Basically, we deal with the world by using our previously acquired knowledge of the world, in coordination with our inherited capacities, to solve the problems presented to us as efficiently as possible.  When we are up to the task, our emotional responses are kept to within tolerable limits.  When we are not up to the task, we experience anxiety.  This anxiety may develop into other emotional responses as well, depending on the details of the problem, our inherited traits, and our learned patterns of response to problematic situations.

When we experience repeated occasions of stress and anxiety, we begin to develop patterns of behavior and cognition designed to avoid or otherwise mitigate the problem, such as vigilance, escape behaviors, and defensive thinking.  These may develop into an array of attitudes which themselves produce anxiety, anger, sadness, etc.

The family is often the focus in discussing the origins of neurosis.  First, any genetic predispositions towards neurosis may be inherited.  Secondly, the family may have provided little in the way of preparation for a child to deal with the stresses of life.  And thirdly, the family may itself be a source of the stress and confusion which the child may be unable to cope with.  It may often be the case that a parent is him- or herself troubled by neuroses, and thereby provides the genetics, the poor parenting skills, and the stresses that lead children to develop neuroses.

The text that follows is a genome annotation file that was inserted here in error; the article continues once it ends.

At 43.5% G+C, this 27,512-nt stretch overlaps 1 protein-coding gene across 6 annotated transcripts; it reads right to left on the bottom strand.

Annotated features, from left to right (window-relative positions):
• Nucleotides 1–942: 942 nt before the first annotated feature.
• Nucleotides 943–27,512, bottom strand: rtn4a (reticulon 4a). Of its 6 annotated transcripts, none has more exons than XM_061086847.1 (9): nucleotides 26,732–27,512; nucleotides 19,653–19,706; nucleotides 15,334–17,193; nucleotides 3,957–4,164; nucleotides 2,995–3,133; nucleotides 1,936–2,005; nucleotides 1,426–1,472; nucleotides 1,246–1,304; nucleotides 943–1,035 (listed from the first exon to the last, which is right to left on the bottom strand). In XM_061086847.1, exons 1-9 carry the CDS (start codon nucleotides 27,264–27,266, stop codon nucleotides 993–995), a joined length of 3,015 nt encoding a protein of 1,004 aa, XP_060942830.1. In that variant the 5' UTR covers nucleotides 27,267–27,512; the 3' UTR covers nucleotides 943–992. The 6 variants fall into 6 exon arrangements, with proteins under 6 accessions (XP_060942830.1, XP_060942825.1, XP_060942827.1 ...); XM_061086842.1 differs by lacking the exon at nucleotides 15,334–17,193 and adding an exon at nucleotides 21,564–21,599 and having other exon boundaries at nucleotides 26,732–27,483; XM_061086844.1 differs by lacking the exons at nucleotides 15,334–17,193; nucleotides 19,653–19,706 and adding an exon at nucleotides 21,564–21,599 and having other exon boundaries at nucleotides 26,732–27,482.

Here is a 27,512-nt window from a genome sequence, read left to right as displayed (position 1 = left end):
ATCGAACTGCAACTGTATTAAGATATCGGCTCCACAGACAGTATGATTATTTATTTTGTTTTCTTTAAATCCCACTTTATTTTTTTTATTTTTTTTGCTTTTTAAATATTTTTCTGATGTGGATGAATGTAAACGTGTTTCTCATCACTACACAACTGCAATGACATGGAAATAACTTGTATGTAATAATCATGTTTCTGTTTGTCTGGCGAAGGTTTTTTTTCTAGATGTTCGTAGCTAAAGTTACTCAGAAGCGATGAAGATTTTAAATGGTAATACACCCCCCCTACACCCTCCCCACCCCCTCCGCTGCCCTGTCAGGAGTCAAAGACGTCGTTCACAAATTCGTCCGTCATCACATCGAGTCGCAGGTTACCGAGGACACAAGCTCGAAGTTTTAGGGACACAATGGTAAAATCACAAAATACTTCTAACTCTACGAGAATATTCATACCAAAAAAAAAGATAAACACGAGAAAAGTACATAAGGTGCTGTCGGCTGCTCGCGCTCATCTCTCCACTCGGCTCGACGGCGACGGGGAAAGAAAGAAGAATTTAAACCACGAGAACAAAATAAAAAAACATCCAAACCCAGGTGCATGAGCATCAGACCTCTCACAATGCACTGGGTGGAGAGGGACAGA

A child is still in the process of learning the skills required to survive and thrive in the social world, and is thereby more susceptible to stress.  He or she needs both parental guidance and a degree of security.  The child needs to know that the parent will be there for him or her.  This reliability is communicated by means of the love a parent expresses to the child.  If the child fails to perceive that love (even if it does actually exist), he or she will be left with considerable and very general anxiety, as well as feelings of incompetence and unlovableness.